2. Verifying exporters’ emissions data

The Government asked whether sufficient verification services will be available to ensure that exporters can provide the verified data necessary to serve the UK market easily and efficiently.

We observed that this is a concern, especially since the UK market for CBAM goods is much smaller than the EU’s so producers abroad will prioritise obtaining EU verification and may even feel that the cost of obtaining UK verification makes it unprofitable to do so.

Our recommendation: The UK must ensure that its information requirements on emissions are identical to the EU’s and urgently seek agreement that the UK and EU recognise each other’s verification results.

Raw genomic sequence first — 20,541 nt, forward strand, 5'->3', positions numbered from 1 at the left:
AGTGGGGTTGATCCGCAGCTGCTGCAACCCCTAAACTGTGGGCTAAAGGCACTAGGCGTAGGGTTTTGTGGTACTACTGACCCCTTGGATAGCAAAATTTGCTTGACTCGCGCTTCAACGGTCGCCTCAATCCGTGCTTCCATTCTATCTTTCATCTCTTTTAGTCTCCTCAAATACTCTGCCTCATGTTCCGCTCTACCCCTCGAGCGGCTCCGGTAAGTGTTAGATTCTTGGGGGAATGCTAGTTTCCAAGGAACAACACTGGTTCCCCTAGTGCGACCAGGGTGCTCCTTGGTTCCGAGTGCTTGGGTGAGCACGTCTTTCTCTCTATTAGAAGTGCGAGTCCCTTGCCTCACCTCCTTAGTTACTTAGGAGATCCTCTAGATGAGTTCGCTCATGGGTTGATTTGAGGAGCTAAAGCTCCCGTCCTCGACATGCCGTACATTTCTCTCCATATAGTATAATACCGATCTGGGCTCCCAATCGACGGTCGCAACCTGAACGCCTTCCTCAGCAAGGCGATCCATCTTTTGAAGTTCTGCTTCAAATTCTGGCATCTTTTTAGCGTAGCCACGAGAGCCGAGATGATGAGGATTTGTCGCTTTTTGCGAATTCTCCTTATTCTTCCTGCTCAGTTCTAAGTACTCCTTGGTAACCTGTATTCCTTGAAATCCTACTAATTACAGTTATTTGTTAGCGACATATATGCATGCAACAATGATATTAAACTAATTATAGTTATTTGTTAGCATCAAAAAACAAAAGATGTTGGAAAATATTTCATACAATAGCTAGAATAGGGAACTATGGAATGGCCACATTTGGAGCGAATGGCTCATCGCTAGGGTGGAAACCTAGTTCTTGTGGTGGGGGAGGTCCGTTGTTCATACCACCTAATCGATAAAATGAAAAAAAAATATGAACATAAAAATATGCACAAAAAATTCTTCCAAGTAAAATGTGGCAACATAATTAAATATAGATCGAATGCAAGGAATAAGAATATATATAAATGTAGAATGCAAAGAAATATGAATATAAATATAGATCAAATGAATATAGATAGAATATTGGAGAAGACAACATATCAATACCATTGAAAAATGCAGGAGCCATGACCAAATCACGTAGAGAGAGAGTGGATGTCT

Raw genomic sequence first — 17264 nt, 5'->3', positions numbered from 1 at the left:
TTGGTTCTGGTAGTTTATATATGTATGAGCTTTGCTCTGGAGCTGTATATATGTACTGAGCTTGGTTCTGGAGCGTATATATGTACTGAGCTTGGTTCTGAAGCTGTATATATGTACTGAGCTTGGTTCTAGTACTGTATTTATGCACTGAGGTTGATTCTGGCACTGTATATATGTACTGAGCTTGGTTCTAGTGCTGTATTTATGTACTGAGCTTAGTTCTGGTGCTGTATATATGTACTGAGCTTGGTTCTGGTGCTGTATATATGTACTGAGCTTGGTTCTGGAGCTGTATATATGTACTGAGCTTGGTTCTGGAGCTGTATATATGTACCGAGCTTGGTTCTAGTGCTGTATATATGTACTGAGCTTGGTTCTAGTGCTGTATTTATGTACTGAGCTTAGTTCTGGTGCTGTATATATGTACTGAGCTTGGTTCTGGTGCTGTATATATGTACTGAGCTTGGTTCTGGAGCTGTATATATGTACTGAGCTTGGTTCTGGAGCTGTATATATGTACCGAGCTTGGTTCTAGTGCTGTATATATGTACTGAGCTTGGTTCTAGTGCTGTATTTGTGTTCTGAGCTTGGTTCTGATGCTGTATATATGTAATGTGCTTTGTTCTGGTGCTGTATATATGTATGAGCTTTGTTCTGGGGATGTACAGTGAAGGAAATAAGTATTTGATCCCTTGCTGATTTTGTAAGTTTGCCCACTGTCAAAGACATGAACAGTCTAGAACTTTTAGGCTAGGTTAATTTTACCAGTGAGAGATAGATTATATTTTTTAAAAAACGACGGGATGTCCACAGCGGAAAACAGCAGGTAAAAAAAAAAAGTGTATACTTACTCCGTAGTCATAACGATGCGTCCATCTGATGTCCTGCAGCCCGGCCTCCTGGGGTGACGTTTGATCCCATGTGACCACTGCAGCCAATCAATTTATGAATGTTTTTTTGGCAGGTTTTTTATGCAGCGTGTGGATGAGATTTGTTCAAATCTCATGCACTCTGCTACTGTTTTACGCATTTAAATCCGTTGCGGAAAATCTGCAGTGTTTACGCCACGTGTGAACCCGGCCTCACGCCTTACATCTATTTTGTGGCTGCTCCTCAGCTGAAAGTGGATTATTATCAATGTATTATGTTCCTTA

3. Monitoring compliance with the CBAM

The Government expressed no proposals in this area but sought advice. We noted that border inspections are poorly adapted to identifying the emissions content of goods and whether the goods correspond to the paperwork submitted. This throws the burden back onto monitoring firms effectively.

Our recommendation: The UK should upgrade its monitoring and enforcement at the firm level, recognising that this is likely to be more important than physical checks at the border.

4. What to do about free allowances